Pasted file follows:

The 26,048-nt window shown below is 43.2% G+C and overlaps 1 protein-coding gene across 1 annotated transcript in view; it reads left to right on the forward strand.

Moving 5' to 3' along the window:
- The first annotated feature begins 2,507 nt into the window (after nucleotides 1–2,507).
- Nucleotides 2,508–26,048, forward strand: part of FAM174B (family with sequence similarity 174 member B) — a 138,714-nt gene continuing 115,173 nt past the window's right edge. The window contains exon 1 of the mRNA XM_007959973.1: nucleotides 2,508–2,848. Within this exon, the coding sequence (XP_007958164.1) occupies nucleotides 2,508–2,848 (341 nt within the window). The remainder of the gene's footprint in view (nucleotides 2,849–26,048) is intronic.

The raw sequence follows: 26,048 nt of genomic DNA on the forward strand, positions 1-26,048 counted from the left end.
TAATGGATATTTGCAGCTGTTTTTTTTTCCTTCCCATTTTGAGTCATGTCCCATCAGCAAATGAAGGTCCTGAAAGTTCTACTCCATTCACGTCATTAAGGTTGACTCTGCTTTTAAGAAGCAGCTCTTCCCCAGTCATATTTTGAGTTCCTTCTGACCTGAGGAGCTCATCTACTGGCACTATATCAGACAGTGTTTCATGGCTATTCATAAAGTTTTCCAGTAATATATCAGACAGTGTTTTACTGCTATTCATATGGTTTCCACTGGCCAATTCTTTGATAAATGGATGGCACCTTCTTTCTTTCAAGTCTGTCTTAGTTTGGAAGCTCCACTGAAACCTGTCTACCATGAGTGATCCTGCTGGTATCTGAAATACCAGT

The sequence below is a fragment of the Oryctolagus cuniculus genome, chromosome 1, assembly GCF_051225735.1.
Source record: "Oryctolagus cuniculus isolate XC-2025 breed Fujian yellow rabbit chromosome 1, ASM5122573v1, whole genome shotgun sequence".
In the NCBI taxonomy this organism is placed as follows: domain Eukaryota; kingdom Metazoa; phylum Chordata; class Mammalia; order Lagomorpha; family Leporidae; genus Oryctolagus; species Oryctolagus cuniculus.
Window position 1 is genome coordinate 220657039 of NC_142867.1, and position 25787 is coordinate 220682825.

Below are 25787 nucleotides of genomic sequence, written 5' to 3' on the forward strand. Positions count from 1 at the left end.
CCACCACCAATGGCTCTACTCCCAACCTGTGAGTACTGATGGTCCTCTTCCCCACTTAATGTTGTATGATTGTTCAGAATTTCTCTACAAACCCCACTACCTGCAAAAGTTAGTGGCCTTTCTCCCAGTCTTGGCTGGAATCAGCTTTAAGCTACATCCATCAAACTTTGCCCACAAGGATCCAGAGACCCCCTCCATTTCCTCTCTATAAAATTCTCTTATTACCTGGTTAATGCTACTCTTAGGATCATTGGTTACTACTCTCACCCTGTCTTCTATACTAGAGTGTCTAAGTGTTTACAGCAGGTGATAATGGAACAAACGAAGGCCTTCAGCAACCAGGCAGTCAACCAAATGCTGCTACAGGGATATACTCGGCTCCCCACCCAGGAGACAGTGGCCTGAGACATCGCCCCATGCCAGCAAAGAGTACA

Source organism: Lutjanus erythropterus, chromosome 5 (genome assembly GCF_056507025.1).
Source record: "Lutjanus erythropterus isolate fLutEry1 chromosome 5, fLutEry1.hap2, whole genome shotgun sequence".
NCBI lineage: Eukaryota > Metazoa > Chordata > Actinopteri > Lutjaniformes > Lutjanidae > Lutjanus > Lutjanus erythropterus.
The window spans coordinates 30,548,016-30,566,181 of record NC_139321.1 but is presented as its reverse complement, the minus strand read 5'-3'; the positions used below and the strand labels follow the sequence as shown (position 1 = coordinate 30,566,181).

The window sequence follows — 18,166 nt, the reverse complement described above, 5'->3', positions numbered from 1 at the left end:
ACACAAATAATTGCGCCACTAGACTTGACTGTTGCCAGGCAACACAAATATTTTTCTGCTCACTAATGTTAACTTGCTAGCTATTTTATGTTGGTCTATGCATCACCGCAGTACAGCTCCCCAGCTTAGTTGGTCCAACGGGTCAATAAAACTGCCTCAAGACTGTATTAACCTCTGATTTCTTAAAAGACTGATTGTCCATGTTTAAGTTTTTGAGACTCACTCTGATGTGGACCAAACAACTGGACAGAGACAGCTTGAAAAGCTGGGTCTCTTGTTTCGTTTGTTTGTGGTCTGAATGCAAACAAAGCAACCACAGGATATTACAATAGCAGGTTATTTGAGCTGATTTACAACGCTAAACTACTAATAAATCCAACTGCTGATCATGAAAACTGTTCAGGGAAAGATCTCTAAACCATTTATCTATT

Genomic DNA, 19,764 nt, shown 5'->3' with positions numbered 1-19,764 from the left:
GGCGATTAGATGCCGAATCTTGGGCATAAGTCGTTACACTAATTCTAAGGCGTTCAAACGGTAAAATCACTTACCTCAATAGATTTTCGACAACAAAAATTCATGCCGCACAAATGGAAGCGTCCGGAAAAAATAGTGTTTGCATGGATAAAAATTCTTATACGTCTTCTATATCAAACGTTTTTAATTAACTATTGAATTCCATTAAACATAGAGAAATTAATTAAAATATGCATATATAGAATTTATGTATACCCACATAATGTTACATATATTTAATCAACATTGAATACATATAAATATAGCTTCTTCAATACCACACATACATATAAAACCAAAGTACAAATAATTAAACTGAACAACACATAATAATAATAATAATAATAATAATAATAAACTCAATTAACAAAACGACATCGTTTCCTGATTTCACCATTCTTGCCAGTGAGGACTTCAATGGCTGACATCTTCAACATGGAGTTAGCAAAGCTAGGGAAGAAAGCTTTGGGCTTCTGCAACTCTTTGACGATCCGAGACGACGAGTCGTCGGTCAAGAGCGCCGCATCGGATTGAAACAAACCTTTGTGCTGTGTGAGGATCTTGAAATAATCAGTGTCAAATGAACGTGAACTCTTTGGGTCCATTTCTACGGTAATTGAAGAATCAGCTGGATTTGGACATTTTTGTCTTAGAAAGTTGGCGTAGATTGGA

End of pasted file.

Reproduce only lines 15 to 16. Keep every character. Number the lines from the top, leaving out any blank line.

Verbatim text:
NCBI lineage: Eukaryota > Metazoa > Chordata > Actinopteri > Lutjaniformes > Lutjanidae > Lutjanus > Lutjanus erythropterus.
The window spans coordinates 30,548,016-30,566,181 of record NC_139321.1 but is presented as its reverse complement, the minus strand read 5'-3'; the positions used below and the strand labels follow the sequence as shown (position 1 = coordinate 30,566,181).